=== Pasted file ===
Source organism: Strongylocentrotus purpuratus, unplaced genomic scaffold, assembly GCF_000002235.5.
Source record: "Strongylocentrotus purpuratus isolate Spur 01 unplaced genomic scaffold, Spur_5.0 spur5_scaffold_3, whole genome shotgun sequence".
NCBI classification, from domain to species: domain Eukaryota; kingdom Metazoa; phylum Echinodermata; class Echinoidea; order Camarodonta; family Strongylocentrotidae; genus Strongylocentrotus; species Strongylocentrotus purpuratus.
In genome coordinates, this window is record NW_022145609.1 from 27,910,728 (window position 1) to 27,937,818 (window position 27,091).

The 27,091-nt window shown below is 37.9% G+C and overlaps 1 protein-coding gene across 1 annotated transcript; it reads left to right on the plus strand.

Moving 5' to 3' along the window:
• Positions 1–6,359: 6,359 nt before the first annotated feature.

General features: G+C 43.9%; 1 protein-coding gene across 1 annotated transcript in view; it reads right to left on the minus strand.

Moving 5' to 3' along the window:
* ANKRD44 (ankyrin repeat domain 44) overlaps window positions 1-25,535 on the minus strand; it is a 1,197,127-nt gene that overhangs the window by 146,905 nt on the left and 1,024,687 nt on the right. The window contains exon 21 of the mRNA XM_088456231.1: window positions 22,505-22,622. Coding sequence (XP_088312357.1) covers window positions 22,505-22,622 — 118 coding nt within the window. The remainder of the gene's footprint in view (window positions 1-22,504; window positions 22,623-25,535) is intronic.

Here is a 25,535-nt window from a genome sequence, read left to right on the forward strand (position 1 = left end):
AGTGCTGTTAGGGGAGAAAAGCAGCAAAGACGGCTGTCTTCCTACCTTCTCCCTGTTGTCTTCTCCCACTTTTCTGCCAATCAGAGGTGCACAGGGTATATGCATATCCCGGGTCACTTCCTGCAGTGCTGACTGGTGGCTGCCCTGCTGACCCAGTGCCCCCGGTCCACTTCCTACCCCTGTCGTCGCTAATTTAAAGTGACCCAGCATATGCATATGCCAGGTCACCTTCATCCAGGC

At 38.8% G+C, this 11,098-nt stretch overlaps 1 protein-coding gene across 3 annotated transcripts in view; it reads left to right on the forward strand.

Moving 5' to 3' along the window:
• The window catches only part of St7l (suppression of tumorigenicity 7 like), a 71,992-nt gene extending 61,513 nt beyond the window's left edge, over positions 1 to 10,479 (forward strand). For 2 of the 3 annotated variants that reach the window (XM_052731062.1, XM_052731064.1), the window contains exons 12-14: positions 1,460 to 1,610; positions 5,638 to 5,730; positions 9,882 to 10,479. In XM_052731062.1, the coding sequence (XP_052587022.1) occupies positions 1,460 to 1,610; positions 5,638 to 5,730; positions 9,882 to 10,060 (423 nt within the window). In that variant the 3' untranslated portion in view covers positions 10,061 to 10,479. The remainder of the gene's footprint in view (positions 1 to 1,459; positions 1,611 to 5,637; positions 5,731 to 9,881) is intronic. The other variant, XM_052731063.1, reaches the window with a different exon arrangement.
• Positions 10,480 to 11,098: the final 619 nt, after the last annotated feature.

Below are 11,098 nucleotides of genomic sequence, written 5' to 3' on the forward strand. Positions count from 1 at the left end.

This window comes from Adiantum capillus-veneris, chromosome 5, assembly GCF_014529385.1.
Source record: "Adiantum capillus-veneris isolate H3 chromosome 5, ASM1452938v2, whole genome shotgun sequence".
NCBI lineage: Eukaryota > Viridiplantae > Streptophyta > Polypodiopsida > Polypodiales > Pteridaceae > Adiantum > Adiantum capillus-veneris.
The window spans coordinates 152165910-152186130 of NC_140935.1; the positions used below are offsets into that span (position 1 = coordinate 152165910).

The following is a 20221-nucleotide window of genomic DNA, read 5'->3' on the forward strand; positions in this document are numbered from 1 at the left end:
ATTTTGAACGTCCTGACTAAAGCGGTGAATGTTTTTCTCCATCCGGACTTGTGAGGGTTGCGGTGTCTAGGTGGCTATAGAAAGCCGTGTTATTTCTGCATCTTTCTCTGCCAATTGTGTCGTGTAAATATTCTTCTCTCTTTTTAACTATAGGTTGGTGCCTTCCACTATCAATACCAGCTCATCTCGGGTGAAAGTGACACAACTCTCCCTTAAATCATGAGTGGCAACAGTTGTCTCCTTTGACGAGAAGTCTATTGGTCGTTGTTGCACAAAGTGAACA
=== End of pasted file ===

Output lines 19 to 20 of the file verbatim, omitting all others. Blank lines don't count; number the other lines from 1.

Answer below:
Source record: "Adiantum capillus-veneris isolate H3 chromosome 5, ASM1452938v2, whole genome shotgun sequence".
NCBI lineage: Eukaryota > Viridiplantae > Streptophyta > Polypodiopsida > Polypodiales > Pteridaceae > Adiantum > Adiantum capillus-veneris.